U.S. District Judge Edward Korman (Eastern District of New York) has ruled that the FDA must make the multiple versions of the morning-after pill available over-the-counter without a prescription and without age restrictions within one month. The FDA had previously decided to make the morning-after pill available to girls younger that 17, but Health and Human Services Secretary Kathleen Sebellius overruled the FDA in 2011, setting the age restriction of 17 or older.
The court decision comes as a result of a lawsuit filed by the Center for Reproductive Rights. According to CNN, Nancy Northrup, president and CEO of the Center for Reproductive Rights, responded to the decision by saying, “Today science has finally prevailed over politics. This landmark court decision has struck a huge blow to the deep-seated discrimination that has for too long denied women access to a full range of safe and effective birth control methods.”
I actually believe Northrup has it wrong. Politics has prevailed in this instance to the detriment of girls and young women across the country. Since the sexual revolution, there has been a movement to separate sexual activity from marriage. The goal has been to make sexual expression the epitome of freedom. Instead, girls and young women are going to find themselves shackled with more emotional baggage and more sexually transmitted diseases. In addition, girls may experience “coerced” or even “forced” use of the morning-after pill by boyfriends, casual partners, or even parents wishing to “limit the damage” from their sexual expression. This is not freedom–it is bondage to culture.
Judge Korman even makes an interesting remark toward Sebellius and the FDA in his judgment. He states:
The FDA has engaged in intolerable delays in processing the petition. Indeed, it could accurately be described as an administrative agency filibuster. Moreover, one of the devices the FDA has employed to stall proceedings was to seek public comment on whether or not it needed to engage in rulemaking in order to adopt an age-restricted marketing regime. After eating up eleven months, 47,000 public comments, and hundreds of thousands, if not millions, of dollars, it decided that it did not need rulemaking after all. The plaintiffs should not be forced to endure, nor should the agency’s misconduct be rewarded by, an exercise that permits the FDA to engage in further delay and obstruction.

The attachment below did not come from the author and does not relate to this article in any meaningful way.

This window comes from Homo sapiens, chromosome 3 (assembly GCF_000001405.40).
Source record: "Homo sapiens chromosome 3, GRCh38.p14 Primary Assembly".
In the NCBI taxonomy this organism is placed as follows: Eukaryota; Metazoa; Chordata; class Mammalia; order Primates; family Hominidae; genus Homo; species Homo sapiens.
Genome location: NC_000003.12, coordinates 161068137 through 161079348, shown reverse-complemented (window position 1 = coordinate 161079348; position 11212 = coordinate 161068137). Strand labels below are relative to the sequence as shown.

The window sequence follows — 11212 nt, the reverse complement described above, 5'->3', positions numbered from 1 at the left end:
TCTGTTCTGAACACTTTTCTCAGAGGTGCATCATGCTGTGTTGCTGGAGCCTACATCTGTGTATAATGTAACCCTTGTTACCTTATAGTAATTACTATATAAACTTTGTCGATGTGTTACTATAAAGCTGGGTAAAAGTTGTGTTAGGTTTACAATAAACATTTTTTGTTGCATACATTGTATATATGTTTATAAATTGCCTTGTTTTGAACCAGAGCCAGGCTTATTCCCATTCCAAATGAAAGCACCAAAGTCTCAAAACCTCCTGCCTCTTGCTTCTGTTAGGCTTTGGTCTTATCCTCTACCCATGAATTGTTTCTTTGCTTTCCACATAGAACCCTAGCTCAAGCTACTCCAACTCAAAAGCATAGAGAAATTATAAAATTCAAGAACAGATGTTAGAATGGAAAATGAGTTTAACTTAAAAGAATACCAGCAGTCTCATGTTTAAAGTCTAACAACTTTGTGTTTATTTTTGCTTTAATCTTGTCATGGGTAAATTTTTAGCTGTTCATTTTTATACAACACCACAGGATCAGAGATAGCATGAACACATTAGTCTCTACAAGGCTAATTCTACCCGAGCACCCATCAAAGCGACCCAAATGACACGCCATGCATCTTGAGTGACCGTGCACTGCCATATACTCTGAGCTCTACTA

Does Judge Korman not believe that the FDA may have actually been seeking the well-being of young girls? His commentary in the court order is chilling. The fact that the FDA was seeking public comment and input on whether or not this was good for 10-16 year old girls is a good thing. However, Korman views it as agency misconduct.
From the outset of creation, God has declared that the sexual relationship is properly expressed only within marriage. This is one way in which marriage is ordered to procreation. The vast majority of individuals seeking the use of these abortion-inducing drugs will not be married adults. They will instead be young people pursuing unhindered sexual freedom who suddenly find themselves shackled by the consequences of their behavior. When you add the category of girls who will be coerced into taking these drugs by those who “love” them, the damage becomes overwhelming.
This decision further undermines the institution of marriage and elevates abortion to the status of relieving a headache with Tylenol. This is a sad commentary on the culture of the “New America.”
Edward Korman, Tumino vs. Hamburg, U.S. District Court, Eastern District of New York, April 4, 2013.
“Judges orders morning-after pill available without prescription,” CNN, April 5, 2013.
“Federal judge rules morning-after pill must be available for women of all ages,” Fox News, April 5, 2013.
For more information about the impact of the sexual culture on young women, pick up a copy of Girls Uncovered: New Research on What America’s Sexual Culture Does to Young Women by Joe S. McIlhaney, Jr., and Freda McKissic Bush.